A Woman in History: Eileen Power, 1889-1940by Maxine Berg
Pub. Date: 04/28/2012
Publisher: Cambridge University Press
Eileen Power was the best-known medieval historian of the interwar years, and wrote one of the classic medieval histories, Medieval people. An active participant in the campaign for women's suffrage, she became one of the first writers and teachers of women's history. She made her career as lecturer and then as professor at the London School of Economics and, together… See more details below
Eileen Power was the best-known medieval historian of the interwar years, and wrote one of the classic medieval histories, Medieval people. An active participant in the campaign for women's suffrage, she became one of the first writers and teachers of women's history. She made her career as lecturer and then as professor at the London School of Economics and, together with R. H. Tawney, turned a frontier subject, economic and social history, into a prominent part of the historical disciplines. She defined her subject as comparative and international in her passionate engagement with the forces of nationalism and militarism. Her major works on trade, merchants and comparative economic history were conveyed in writing that was individual and human, rich in narrative and ranging widely over time and place. In her evangelism for the subject on the lecture platform, on the radio, through the press and in the school book, she made her subject glamorous, and her history became compelling reading and listening for a whole generation. Yet when she died prematurely at the age of fifty-one, her legacy to history was lost, and now we have largely forgotten her and the passions that drove her to write history. By narrating the life story of this woman who combined scholarship with personality to make an academic career against the odds, Maxine Berg refocuses our attention on Eileen Power as one of the first and most remarkable 'women in history'.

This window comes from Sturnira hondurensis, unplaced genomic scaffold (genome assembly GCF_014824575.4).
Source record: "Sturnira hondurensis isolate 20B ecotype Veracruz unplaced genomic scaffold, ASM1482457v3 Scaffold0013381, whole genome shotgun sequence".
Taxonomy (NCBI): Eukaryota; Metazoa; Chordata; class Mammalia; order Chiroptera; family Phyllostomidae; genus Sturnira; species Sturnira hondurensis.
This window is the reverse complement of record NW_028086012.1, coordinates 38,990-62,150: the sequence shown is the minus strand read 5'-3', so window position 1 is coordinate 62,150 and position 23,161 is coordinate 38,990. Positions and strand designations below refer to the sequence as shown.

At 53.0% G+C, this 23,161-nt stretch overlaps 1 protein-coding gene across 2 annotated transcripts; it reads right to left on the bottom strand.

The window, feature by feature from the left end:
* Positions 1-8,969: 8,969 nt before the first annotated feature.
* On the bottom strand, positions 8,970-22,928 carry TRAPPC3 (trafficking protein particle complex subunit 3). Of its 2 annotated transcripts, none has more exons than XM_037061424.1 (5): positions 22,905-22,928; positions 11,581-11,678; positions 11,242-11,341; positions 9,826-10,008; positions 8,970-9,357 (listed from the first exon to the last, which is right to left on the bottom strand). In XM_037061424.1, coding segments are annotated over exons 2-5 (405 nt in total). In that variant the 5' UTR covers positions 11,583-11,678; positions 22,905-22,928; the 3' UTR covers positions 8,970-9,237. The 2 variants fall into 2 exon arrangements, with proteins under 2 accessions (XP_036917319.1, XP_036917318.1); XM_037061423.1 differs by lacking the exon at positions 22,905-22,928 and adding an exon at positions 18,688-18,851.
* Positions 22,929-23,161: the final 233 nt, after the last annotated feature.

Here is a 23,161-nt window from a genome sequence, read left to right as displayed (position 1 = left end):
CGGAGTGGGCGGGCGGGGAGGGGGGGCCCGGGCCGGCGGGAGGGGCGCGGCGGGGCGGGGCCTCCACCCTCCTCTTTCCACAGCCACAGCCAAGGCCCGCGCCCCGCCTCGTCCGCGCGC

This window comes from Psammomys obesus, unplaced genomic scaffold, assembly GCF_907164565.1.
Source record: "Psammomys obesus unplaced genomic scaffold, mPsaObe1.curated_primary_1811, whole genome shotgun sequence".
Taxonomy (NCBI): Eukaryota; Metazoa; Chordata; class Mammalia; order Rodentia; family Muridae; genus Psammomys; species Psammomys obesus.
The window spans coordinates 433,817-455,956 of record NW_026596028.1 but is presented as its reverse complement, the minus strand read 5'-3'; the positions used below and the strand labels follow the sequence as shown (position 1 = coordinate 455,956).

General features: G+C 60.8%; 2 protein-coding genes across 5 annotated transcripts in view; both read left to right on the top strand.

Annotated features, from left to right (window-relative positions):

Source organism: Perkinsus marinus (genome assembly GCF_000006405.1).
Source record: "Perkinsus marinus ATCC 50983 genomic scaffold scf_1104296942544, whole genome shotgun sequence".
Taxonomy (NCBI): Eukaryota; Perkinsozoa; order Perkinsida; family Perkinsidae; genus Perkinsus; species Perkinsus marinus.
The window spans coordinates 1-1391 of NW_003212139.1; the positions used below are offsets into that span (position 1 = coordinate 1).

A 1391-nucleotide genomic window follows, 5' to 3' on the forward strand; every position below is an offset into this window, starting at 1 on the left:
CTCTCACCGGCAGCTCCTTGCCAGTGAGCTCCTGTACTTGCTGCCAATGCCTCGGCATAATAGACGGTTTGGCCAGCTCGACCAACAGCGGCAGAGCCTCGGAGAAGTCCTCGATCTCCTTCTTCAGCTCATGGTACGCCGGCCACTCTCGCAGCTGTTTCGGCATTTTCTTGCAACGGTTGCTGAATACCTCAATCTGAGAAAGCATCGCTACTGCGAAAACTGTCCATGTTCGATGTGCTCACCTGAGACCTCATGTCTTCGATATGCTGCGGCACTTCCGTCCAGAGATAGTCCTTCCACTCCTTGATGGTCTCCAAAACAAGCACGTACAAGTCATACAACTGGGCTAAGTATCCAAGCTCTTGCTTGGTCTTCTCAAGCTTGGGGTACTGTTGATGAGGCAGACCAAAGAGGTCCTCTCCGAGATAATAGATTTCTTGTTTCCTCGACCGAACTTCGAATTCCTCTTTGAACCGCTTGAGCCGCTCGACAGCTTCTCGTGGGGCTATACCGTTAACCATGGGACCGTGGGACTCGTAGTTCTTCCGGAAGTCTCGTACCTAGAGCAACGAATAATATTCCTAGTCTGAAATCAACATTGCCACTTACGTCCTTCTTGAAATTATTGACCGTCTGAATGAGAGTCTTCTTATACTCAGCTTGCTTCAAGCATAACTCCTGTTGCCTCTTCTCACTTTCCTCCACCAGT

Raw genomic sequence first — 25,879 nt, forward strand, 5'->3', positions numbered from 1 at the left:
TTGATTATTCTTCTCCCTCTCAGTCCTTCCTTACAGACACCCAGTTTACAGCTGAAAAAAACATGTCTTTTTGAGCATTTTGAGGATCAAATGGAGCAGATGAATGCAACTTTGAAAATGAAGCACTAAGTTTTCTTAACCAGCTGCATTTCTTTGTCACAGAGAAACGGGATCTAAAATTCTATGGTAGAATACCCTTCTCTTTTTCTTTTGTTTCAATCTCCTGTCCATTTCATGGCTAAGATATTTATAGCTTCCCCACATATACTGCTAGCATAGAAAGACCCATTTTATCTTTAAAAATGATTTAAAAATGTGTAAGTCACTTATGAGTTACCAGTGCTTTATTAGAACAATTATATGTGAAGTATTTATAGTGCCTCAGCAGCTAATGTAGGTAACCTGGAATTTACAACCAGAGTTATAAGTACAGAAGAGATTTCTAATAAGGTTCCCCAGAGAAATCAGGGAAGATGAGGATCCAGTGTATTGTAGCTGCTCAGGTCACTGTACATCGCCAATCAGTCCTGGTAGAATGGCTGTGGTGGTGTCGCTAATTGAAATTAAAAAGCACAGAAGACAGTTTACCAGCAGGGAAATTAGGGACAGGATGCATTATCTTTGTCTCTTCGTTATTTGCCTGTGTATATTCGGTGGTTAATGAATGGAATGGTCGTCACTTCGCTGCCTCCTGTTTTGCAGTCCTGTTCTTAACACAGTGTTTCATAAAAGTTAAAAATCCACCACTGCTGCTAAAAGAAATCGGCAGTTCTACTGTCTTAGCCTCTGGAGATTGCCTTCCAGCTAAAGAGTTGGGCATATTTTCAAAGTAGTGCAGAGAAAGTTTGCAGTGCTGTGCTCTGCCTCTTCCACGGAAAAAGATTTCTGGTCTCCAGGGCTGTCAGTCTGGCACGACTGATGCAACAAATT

- Cambridge University Press
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Table of ContentsList of illustrations; Preface; 1. Introduction; 2. Family and friends; 3. Becoming a historian - Paris, London and Cambridge 1910–20; 4. Travelling east; 5. Women, peace and medieval people; 6. The LSE, economic history and the social sciences 1921–40; 7. Love, marriage and careers; 8. Eileen Power's medieval history; 9. World history and the end of the world; 10. Clio, a muse; Bibliography.
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